Kunstmuseum Stuttgart's collection spans the period from the end of the 18th century to the present day. Its strength lies in themed groups of works illustrating individual artistic outlooks or representing particular epochs. The exhibits from the 18th and 19th centuries have a notably regional flavour. Paintings from artists such as Philipp Friedrich Hetsch and Johann Baptist Seele are examples of South West German classicism, and although few in number, they are of outstanding quality. Swabian impressionism is mainly represented in the works of Otto Reiniger, Christian Landenberger and Hermann Pleuer.

Hölzel, Heckel, Klee – Classical Modernism I
The collection's 20th century section opens with numerous paintings and works on paper by Adolf Hölzel, who taught at the academy of art in Stuttgart from 1905 onwards. His students achieved international renown and three of them - Johannes Itten, Oskar Schlemmer and Willi Baumeister - are also on show here.
The artist groups "Brücke" and "Der Blaue Reiter", based in Dresden and Munich respectively, sought to modernize art around the same time as Hölzel. Both are represented in the collection. Rudolf and Bertha Frank and Etta and Otto Stangl generously donated important German expressionist paintings and drawings by Erich Heckel, Ernst Ludwig Kirchner, Karl Schmidt-Rottluff, Franz Marc and Paul Klee, considerably enriching the collection of Kunstmuseum Stuttgart.

Dix, Winter, Baumeister – Classical Modernism II
The Kunstmuseum owns 250 works by Otto Dix, making it the largest Dix collection in the world. The centerpiece of the numerous character portraits and landscapes are the triptych "Großstadt" (1927/28) and "Die Tänzerin Anita Berber" (1925). Major permanent loans from the Otto Dix Foundation in Vaduz, including "Nelly mit Spielzeug" (also 1925), complete the holdings. For several decades now, Landesbank Baden-Württemberg has been indispensable in building up the Dix collection. Its has sponsored activities, made donations, given loans and assisted with the purchase of artworks.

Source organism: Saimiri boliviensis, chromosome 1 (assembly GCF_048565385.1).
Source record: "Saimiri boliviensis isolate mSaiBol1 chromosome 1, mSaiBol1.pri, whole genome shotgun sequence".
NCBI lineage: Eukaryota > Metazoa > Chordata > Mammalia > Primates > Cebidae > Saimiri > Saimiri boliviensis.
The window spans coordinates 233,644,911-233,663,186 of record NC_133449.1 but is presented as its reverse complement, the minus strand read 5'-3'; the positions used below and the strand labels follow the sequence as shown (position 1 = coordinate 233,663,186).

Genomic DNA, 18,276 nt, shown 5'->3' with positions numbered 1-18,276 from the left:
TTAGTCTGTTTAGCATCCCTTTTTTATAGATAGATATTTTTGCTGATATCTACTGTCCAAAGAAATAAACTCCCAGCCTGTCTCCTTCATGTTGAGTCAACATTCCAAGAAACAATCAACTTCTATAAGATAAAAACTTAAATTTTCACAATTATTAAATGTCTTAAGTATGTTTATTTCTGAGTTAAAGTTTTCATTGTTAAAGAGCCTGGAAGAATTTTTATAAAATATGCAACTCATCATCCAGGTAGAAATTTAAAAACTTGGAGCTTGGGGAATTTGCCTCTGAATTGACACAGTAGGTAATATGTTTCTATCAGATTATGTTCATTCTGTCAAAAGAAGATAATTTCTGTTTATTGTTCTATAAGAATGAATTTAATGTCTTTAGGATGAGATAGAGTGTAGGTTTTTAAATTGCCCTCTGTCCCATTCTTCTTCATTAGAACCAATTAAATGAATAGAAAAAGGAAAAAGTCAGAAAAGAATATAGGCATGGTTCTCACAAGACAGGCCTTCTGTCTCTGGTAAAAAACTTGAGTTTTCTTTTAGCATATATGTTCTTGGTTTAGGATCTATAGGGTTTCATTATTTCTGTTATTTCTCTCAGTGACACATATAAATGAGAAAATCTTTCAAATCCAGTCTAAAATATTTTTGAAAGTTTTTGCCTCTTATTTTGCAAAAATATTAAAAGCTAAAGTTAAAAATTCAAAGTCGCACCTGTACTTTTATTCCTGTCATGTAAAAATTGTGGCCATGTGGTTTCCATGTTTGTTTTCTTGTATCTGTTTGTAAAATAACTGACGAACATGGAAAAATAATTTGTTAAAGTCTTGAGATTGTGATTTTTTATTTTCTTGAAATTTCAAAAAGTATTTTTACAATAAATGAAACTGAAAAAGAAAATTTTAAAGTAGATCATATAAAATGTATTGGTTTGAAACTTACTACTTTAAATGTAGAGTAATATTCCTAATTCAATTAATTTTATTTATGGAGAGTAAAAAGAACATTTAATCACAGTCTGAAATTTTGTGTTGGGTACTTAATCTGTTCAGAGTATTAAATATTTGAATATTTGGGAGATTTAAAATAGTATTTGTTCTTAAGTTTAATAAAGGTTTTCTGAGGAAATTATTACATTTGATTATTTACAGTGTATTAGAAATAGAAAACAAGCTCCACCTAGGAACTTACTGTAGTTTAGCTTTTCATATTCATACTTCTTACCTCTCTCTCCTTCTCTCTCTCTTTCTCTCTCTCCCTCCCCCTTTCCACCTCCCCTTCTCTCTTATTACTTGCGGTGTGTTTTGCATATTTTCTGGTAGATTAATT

Fritz Winter provides a contrast to Dix's figurative painting style. Alongside Willi Baumeister, Winter was committed to furthering abstract German art in the period after the Second World War. In 1993 the Konrad Knöpfel-Stiftung Fritz Winter handed more than 500 works over to the Kunstmuseum. This body of work spans the Bauhaus student's entire artistic career, ranging from his early drawings to his later work of the 1970s.
The Willi Baumeister Archives, an extensive treasure trove of heirlooms consisting of artworks and documents, forms an integral part of the collection. It opens its doors to researchers on request.


The Kunstmuseum displays a whole spectrum of abstract art from the second half of the 20th century, including individual pieces or groups of works by artists such as Emil Schumacher, Peter Brüning, K. R. H. Sonderborg, Walter Stöhrer and Georg Karl Pfahler. The Teufel Collection offers a contrast to gestural and informel painting, featuring works of Concrete Art by Max Bill, Camille Graeser, Richard Paul Lohse, Aurélie Nemours, Manfred Mohr, Bridget Riley and others.
The collection also reflects important trends in modern figurative art. Featured works include representational paintings by Horst Antes, Dieter Krieg, Lambert Maria Wintersberger, Artur Stoll, and Markus Lüpertz with his large-scale triptychs "Märchen I-III dithyrambisch" (1971/72) and "Schwarz-Rot-Gold I-III" (1974).

Roth, Kosuth, Laib – Contemporary Art
The Kunstmuseum boasts a plethora of works by Dieter Roth, Joseph Kosuth and Wolfgang Laib. This is probably the only place where the stark contrast between their approaches can be experienced so intensely. The experimental openness of Dieter Roth's material collages, mould pictures and food sculptures; the severe design of Joseph Kosuth's text pictures and neon installations; and the concentrated spirituality of Wolfgang Laib's beeswax, rice, pollen and sealing wax art.
The Kunstmuseum is continually expanding its collection of contemporary classics - recent additions include five sketches and a monumental wax ziggurat by Wolfgang Laib. Meanwhile, a younger generation of artists, born in the 1960s, is flying the flag for the 21st century. The latest acquisitions include works by Martin Creed, Björn Melhus, Andreas Opiolka, Caro Suerkemper, Simone Westerwinter, Georg Winter and Ekrem Yalcindag.


Frischzelle_05: Susanne Kutter
2/12/2006 - 14/1/2007
Pictograms - the loneliness of signs
4/11/2006 - 25/2/2007